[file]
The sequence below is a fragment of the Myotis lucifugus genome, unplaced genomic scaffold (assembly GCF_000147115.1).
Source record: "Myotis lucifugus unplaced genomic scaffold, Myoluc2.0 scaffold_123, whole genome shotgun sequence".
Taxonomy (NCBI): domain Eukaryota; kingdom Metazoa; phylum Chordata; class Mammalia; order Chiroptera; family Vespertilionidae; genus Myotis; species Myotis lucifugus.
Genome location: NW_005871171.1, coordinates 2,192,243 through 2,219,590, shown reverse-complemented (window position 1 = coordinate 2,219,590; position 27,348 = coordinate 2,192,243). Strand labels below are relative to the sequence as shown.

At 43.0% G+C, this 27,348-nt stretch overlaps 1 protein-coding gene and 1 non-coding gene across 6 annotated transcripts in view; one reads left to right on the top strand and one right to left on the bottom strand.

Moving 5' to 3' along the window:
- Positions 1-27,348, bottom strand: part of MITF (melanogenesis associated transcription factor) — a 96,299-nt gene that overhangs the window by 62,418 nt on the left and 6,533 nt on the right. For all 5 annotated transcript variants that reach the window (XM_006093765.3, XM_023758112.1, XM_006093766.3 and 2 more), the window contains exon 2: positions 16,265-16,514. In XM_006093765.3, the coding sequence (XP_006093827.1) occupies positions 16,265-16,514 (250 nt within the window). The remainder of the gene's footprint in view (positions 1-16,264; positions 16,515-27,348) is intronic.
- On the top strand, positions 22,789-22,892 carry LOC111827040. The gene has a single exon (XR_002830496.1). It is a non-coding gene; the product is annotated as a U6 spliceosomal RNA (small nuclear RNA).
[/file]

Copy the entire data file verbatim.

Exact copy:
The sequence below is a fragment of the Myotis lucifugus genome, unplaced genomic scaffold (assembly GCF_000147115.1).
Source record: "Myotis lucifugus unplaced genomic scaffold, Myoluc2.0 scaffold_123, whole genome shotgun sequence".
Taxonomy (NCBI): domain Eukaryota; kingdom Metazoa; phylum Chordata; class Mammalia; order Chiroptera; family Vespertilionidae; genus Myotis; species Myotis lucifugus.
Genome location: NW_005871171.1, coordinates 2,192,243 through 2,219,590, shown reverse-complemented (window position 1 = coordinate 2,219,590; position 27,348 = coordinate 2,192,243). Strand labels below are relative to the sequence as shown.

At 43.0% G+C, this 27,348-nt stretch overlaps 1 protein-coding gene and 1 non-coding gene across 6 annotated transcripts in view; one reads left to right on the top strand and one right to left on the bottom strand.

Moving 5' to 3' along the window:
- Positions 1-27,348, bottom strand: part of MITF (melanogenesis associated transcription factor) — a 96,299-nt gene that overhangs the window by 62,418 nt on the left and 6,533 nt on the right. For all 5 annotated transcript variants that reach the window (XM_006093765.3, XM_023758112.1, XM_006093766.3 and 2 more), the window contains exon 2: positions 16,265-16,514. In XM_006093765.3, the coding sequence (XP_006093827.1) occupies positions 16,265-16,514 (250 nt within the window). The remainder of the gene's footprint in view (positions 1-16,264; positions 16,515-27,348) is intronic.
- On the top strand, positions 22,789-22,892 carry LOC111827040. The gene has a single exon (XR_002830496.1). It is a non-coding gene; the product is annotated as a U6 spliceosomal RNA (small nuclear RNA).